trwat

Hurr.
permalink
at 01:08 on 18-02-2012, Janne Kirjasniemi
It is a good idea though. It would most certainly be preferable to the current circumstances. I did train our dog to do the typing, but it could only ever type one letter at the time and each time I rewarded it with a trwat, it would drop the little pointer in its mouth and would have to scamper down to get it and up again to the letter input device for the computator. And its spelling, although estimable for a canine, was really quite awful.

But training a teenager resembles too much real work and would require communication either verbally or then in writing, the first of which is unpleasant and the latter a bit too time consuming for Facebook status updates, or for searching Youtube for videos of that cat who likes to be in boxes.
permalink
at 23:02 on 17-02-2012, Shimmin
I suggest employing a second team (perhaps of teenagers, who I believe have special training) to transcribe your elegant handwritten script onto the difference engines. Not only does it avoid an unpleasant duty, but it provides valuable employment in these straitened times.

(A joke, of course. I cannot in seriousness endorse the use of tacky modern inventions like the computer, the pen, or the opposable thumb)
permalink
at 19:30 on 17-02-2012, Janne Kirjasniemi
Well obviously everybody here is wrong on this issue. Everybody who really likes books or literature doesn't really touch a book that's been made with any modern technology, like movable type or technologies after that. This only true opinion of things also carries the benefit that you can truly be a member of a choice group and differentiate yourself from the common rabble who imagine they like reading.

Of course it makes it more difficult to read some more modern works, but I myself employ a team of monks to do the work of copying the text to a more acceptable form. Expensive, of course, but in some cases one really has to make an effort to maintain a touch of taste in one's milieu. Don't anyone bother to point the irony of me using as barbaric a method as a modern data computing contraption to point it out. We all have to make some sacrifices in this world.
permalink
at 14:49 on 17-02-2012, James D
I didn't mean to imply everybody has the same experience that I do (admitting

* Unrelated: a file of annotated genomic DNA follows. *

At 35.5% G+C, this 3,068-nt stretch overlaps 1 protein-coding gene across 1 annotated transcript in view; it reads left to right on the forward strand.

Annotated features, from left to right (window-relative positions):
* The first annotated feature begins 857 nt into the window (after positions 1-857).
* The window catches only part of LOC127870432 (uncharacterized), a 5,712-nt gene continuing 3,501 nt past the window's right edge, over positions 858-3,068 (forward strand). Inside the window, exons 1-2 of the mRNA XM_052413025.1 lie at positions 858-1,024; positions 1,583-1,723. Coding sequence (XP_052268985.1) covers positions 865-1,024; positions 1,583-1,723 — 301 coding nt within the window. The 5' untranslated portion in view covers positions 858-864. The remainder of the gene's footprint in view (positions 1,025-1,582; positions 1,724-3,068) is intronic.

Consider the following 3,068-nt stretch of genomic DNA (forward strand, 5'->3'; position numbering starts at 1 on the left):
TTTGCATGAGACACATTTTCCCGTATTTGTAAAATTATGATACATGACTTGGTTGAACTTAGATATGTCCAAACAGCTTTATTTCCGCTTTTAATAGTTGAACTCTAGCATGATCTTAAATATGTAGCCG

that I did accidentally sit on my Nook and destroy it not long ago and it was
very traumatic), but my point was that an ebook is only the text without
anything else, so by definition they're appealing to somebody who likes the
reading part above collector of objects part.

Ouch! Sorry to hear about your poor Nook; that's exactly the kind of thing I'd worry about if I had one. Anyway I ought to mention I prefer physical books pretty much exclusively for practical reasons; most of the ones I buy are cheap used paperbacks and not worth a damn as objets d'art. I'm leery of that kind of collecting in general.

I'm sure one is as annoying as the other.

I'd say so.
permalink
at 06:06 on 17-02-2012, valse de la lune
I encounter a lot of fetishistic "but paper is so magical" hand-wringing online, plus all the usual silly arguments like "e-readers won't survive a dunk in the bathtub." Because, of course, one dunks paper books in bathtubs constantly.

I've just now discovered Adam Roberts' reviews of Waste of Time, incidentally. Oh my. Jordan fans' reactions to that were nothing if not ridiculous.
permalink
at 02:33 on 17-02-2012, Michal
It seems like he's writing a response to people who act like a preference for physical books is mature and sophisticated, while people who like ebooks are all subliterate members of the twitter generation.

Huh. So far, in actual day-to-day life, I've only encountered people who act like preference for ebooks is hip and modern, while people who like paper books are Luddites retarding the rate of Glorious Progress. (As discussed by Ursula K. le Guin)

I'm sure one is as annoying as the other.
permalink
at 02:21 on 17-02-2012, Sister Magpie
I've heard that if you download the ebook of House of Leaves it actually increases the internal storage on your e-reader quite substantially.


LOL! Touche!

I dunno, I disagree with that. I find it easier to read a book that (realistically speaking) can't break or crash and is very unlikely to get stolen. I need another piece of electronic equipment to worry about like I need a hole in the head, so from that perspective it's easier to read a book for me.


I didn't mean to imply everybody has the same experience that I do (admitting that I did accidentally sit on my Nook and destroy it not long ago and it was very traumatic), but my point was that an ebook is only the text without anything else, so by definition they're appealing to somebody who likes the reading part above collector of objects part. So there's no reason being anti-e-book would put a person in the "loves to read more" side to which Dan referred.
permalink
at 00:09 on 17-02-2012, James D
Yes, one of the ironic things about the whole book-lovers vs. ebooks is that one of the big advantages to e-books, even if you love books as objects, is they make it easier to actually read.

I dunno, I disagree with that. I find it easier to read a book that (realistically speaking) can't break or crash and is very unlikely to get stolen. I need another piece of electronic equipment to worry about like I need a hole in the head, so from that perspective it's easier to read a book for me. Anyway I don't finish books so frequently that finishing one and not having another available has ever been a problem for me. If I'm near the end of one and I go on a trip or something I take a second one. Bulkier, yeah, but unless we're talking science textbooks, space has never been at such a premium that I can't fit a second paperback into my luggage.

I've heard that if you download the ebook of House of Leaves it actually increases the internal storage on your e-reader quite substantially.

Wow, that means that pretentious crap might actually be good for something!
permalink